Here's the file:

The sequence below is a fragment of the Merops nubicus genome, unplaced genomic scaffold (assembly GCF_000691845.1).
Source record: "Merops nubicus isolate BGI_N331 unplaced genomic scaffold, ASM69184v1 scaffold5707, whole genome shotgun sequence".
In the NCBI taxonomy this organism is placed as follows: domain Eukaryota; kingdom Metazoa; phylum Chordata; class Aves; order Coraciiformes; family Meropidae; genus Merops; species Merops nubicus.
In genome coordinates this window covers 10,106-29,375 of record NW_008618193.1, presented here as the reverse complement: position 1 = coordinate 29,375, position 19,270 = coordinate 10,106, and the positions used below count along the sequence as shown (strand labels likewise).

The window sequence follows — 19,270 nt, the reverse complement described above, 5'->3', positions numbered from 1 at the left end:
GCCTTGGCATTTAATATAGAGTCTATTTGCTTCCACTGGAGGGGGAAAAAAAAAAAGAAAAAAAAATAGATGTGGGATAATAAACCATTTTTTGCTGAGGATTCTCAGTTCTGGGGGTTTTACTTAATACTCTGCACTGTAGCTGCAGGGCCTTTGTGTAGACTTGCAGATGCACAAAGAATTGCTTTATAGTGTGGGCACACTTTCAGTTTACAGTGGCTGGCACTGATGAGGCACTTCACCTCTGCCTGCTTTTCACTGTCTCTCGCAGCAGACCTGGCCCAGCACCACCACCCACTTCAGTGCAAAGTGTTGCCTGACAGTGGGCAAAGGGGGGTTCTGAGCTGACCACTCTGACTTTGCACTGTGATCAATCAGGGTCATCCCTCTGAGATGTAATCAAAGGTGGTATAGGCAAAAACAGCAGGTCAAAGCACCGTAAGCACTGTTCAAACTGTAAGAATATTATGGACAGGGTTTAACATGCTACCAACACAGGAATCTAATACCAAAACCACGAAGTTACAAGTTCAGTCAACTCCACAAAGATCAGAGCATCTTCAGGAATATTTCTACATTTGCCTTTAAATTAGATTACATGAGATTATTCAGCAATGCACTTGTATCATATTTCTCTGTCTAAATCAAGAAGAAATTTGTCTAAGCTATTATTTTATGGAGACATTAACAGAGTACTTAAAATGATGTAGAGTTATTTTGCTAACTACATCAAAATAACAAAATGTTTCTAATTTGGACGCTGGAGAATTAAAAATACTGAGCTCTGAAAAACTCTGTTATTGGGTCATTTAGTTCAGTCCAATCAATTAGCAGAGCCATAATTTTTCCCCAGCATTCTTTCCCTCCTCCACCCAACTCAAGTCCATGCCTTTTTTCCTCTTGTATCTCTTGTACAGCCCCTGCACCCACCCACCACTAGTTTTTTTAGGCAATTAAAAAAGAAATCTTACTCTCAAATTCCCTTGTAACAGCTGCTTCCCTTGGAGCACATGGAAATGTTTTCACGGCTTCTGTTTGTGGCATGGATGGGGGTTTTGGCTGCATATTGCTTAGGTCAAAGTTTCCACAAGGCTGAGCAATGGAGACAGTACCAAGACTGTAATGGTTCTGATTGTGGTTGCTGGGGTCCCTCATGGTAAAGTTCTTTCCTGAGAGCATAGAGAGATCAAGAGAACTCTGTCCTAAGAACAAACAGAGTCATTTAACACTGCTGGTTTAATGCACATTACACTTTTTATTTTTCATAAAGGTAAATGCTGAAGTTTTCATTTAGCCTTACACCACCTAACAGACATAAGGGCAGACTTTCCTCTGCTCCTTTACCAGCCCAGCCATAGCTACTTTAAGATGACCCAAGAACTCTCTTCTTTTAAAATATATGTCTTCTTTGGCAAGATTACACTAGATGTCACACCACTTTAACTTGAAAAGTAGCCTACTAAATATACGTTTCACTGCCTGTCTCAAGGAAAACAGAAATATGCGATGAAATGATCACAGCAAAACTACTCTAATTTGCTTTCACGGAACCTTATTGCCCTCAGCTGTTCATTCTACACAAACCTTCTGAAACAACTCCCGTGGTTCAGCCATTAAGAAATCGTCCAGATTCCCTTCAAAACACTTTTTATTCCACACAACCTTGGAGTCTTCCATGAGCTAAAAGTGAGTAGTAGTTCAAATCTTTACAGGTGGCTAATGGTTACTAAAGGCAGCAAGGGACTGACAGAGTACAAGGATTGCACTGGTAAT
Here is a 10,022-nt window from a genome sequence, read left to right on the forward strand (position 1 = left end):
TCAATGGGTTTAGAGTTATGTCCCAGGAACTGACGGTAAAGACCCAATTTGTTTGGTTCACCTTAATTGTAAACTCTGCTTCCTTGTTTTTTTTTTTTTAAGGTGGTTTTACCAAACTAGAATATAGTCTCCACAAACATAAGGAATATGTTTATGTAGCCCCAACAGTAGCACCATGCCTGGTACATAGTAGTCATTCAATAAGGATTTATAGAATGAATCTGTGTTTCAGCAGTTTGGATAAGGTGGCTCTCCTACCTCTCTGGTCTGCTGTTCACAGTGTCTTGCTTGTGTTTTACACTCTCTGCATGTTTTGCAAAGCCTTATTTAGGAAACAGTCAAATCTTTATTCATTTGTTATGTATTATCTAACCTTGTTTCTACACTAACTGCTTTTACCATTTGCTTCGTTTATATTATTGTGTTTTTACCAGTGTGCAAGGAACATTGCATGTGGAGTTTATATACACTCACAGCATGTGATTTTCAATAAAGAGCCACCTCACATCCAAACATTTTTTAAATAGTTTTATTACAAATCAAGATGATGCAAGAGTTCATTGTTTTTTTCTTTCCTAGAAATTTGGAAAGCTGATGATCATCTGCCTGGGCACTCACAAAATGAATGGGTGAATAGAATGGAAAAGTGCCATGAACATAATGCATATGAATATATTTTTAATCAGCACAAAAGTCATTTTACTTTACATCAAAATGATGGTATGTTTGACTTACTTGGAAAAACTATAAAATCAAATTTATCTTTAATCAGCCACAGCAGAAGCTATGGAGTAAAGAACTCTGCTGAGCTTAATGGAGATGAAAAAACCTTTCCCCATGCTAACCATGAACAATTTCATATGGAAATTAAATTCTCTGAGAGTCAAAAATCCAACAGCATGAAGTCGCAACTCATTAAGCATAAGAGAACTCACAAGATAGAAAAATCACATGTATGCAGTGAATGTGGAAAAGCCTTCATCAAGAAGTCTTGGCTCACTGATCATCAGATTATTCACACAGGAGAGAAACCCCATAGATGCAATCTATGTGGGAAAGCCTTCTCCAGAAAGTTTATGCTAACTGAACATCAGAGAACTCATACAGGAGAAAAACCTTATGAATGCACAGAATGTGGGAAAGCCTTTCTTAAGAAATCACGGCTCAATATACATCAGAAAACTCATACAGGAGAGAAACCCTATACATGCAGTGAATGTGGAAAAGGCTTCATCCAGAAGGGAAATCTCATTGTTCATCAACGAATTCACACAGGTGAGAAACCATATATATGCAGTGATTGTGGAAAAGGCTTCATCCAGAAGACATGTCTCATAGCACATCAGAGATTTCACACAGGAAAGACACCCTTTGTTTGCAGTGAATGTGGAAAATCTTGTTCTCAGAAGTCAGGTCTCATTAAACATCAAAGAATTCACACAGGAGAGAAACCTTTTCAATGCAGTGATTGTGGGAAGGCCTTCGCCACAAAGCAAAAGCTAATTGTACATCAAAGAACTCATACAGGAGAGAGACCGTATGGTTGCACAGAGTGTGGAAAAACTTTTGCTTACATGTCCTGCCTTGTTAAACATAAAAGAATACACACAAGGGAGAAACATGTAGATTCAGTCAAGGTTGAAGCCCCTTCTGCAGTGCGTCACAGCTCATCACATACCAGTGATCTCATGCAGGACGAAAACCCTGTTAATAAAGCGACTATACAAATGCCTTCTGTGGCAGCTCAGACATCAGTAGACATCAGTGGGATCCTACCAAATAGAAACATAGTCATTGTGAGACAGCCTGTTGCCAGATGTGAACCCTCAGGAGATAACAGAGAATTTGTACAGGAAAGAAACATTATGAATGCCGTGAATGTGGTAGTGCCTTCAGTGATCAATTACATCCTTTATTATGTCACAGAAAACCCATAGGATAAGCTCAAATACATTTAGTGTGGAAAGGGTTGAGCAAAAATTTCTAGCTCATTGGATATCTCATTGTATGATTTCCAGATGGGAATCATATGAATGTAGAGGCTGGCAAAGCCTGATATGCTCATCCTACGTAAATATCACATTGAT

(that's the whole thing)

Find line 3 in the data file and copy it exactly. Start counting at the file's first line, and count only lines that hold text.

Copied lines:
In the NCBI taxonomy this organism is placed as follows: domain Eukaryota; kingdom Metazoa; phylum Chordata; class Aves; order Coraciiformes; family Meropidae; genus Merops; species Merops nubicus.